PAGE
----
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Understanding SRH

Contraception

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What is contraception?

Contraception refers to anything that is used to prevent pregnancy. Without the use of contraception, sex usually results in sperm fertilising an egg, which can lead to pregnancy. While pregnancy and having children can be an important part of life for some people, not everyone is ready or able to have children! Contraception is also referred to as family planning, birth control or protection.

It is important to note that not all contraception methods prevent you from sexually transmitted infections or diseases (STIs and STDs). To read more about STD prevention, click here.

Abstinence means choosing not to have sex. Abstinence can be a great choice for young people as it is 100% effective in preventing pregnancy and also sexually transmitted diseases.

To read more about abstinence, click here.

Who should use contraception?

Contraception should be used by anyone who has penetrative vaginal sex but doesn’t want children. It is important to remember that most types of contraception, other than condoms, offer no protection against sexually transmitted infections (STIs)). People who have sex that can’t result in pregnancy, like oral sex or men who have sex with men, don’t need contraception but still need protection from STIs!

There are many different types of contraception available and it’s important to choose what is right for you. It is helpful to read about the options available and talk to your doctor about what is the best method for you. Here is some brief information to get you started.

When choosing the type of contraception you want to use, there are a few important things to consider:

  • Reliability: What is the risk of a particular method resulting in accidental pregnancy?
  • Price: Some methods are free, others can be quite costly. This should be considered when you are choosing what suits your needs best.
  • Reversibility: Some methods are temporary and your fertility will return to normal after you stop using the contraception. With some other methods it may take weeks to months to return to normal fertility.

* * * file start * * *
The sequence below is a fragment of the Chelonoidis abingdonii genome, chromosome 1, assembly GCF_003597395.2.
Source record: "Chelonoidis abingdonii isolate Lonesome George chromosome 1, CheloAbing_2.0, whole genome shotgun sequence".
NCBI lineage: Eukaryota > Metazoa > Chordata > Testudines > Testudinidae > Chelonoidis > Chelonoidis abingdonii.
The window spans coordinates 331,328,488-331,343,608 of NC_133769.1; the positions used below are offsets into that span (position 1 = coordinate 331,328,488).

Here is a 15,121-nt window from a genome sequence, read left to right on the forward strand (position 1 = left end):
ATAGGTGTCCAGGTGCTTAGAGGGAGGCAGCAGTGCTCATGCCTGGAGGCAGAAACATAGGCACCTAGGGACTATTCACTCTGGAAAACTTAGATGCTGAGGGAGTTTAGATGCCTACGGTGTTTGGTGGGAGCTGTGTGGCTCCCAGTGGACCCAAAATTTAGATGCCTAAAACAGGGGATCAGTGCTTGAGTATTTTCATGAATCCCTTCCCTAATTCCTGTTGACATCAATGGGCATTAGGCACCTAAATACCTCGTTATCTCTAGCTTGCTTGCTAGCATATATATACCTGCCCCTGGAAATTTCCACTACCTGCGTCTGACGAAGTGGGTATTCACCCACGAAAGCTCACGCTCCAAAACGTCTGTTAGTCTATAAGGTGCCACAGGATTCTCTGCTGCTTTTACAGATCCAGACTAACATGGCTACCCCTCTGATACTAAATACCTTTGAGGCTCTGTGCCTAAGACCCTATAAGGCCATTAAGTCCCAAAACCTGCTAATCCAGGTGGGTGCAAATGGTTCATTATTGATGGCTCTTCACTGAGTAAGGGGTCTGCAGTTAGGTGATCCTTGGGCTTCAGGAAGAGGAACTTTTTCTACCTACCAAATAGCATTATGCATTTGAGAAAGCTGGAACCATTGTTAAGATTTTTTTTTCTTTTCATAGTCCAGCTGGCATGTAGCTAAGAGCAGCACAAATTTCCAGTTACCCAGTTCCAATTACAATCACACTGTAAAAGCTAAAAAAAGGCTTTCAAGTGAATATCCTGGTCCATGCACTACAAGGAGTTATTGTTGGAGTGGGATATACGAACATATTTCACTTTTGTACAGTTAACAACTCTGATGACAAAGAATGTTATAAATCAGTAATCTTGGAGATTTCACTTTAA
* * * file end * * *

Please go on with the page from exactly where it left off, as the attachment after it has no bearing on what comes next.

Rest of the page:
• Accessibility: Some methods require access to a doctor semi-regularly for insertion, prescriptions or check-ups whereas others can be used without the assistance of a doctor/nurse.

Contraception is an important part of having a healthy discussion about safe sex, which anyone engaging in sexual activity (that could result in pregnancy) should be having. It is the responsibility of all partners involved to make sure contraception is discussed when necessary, but the decision is ultimately made by the person who will be using the contraceptive device on their own body.

Types of Contraception

Type How does it work? Positives Negatives Important Information Common Side Effects
Condoms Provide a barrier to the sperm entering the vagina Protects against sexually transmitted infections
Readily available
Chance of breaking Always check the use-by date

88-98% effective
Unsuitable if you have a latex allergy, latex free condoms available from pharmacies.
Combined oral contraceptive pill Estrogen and progesterone pill is taken for 3 weeks with one week of placebo pills, prevents ovulation, alters lining of the womb, thickens cervical mucus. Non-invasive

Simple instructions to follow

Fertility returns quickly after stopping the pill
Have to take the pill everyday, can be expensive

No STI protection
Tablet taken daily

93-99% effective (lower if not taken correctly)
Changes in mood, headaches
Intra-uterine hormonal device A device in the uterus releases a low dose of progesterone. Thickens mucus outside the cervix and alters the lining of the womb Effective for 5 years

Only requires self-checking threads once a month

Often reduces period flow significantly (in 95% of women)

Fertility returns immediately after removal

Safe during breastfeeding
Need to see a doctor to insert & remove the device

No STI protection
This method requires a small device to be placed inside the uterus, through the cervix. This can be done in a doctor's office or under anaesthesia.

99.5% effective
Irregular bleeding

Cramping pain after insertion (2-3 days)

Device may fall out (rare)

1/500 risk of causing a break in the wall of the uterus during insertion, usually heals without further problems.
Intra-uterine copper device Device inside the uterus changes the lining of the womb and prevents the sperm and egg from meeting Effective for 5-10 years

Fertility returns immediately after removal

Safe during breastfeeding
Many women report heavier bleeding with the copper IUD

No STI protection
This method requires a small device to be placed inside the uterus , through the cervix. This can be done in a doctor's office or under anaesthesia.

>99% effective
Irregular bleeding

Cramping pain after insertion (2-3 days)

1/500 risk of causing a hole in the uterus during insertion

Device may fall out (rarely)